Indoors, keep the heat on if the temperature would be below the comfortable range – cold buyers don’t linger, and buyers who don’t linger don’t buy! I suggest at least 66-67 degrees. (more…)
Mary Pope-Handy, Realtor ABR, CIPS, CRS, SRES
Christie's International Real Estate Sereno, Los Gatos, CA 95030 408 204-7673 Mary@PopeHandy.com License# 01153805
Clair Handy, Realtor
Christie's International Real Estate Sereno 214 Los Gatos-Saratoga Rd Los Gatos, CA 95030 ClairHandy@sereno.com License# 02153633
Mary & Clair sell homes throughout Silicon Valley: Santa Clara County, San Mateo County, and Santa Cruz County. with a special focus on: San Jose, Los Gatos, Saratoga, Campbell, Almaden Valley, Cambrian Park.
Mary Pope-Handy, Realtor ABR, AHWD, CIPS, CRS, SRES Christie's International Real Estate Sereno DRE License #01153805 408-204-7673 email@example.com “Helping nice folks to buy and sell homes in Silicon Valley since 1993”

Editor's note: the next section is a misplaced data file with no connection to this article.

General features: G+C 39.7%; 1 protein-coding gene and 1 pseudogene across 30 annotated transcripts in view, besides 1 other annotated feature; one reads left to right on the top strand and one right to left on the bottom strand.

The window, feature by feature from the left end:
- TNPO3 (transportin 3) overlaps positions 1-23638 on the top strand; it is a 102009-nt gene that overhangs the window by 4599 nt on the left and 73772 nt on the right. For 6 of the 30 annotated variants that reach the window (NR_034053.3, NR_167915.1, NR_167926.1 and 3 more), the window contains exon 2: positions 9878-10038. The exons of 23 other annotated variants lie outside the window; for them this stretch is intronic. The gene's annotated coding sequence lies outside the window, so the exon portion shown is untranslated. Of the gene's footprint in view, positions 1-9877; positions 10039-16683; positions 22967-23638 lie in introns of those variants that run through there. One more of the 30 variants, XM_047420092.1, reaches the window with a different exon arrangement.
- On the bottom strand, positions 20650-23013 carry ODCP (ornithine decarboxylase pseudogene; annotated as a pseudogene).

Clair Handy, Realtor, GREEN Christie's International Real Estate Sereno DRE License #02153633 408-721-6160 firstname.lastname@example.org “Helping nice folks to buy and sell homes in Silicon Valley”
This is the Valley of Heart's Delight blog , covering Silicon Valley real estate - Santa Clara County, San Jose, Los Gatos, Cupertino, and nearby communities in the South Bay Area and lower Peninsula. Find info on neighborhoods, disclosure issues, buyer and seller tips, and housing market conditions in the west valley and most of the county.Please also see my other websites and real estate market statistics site, which are listed in the sidebar, above.
Mary Pope-Handy, Realtor ABR, CIPS, CRS, SRES Sereno DRE License #01153805 408-204-7673 email@example.com
“Helping nice folks to buy and sell homes in Silicon Valley since 1993”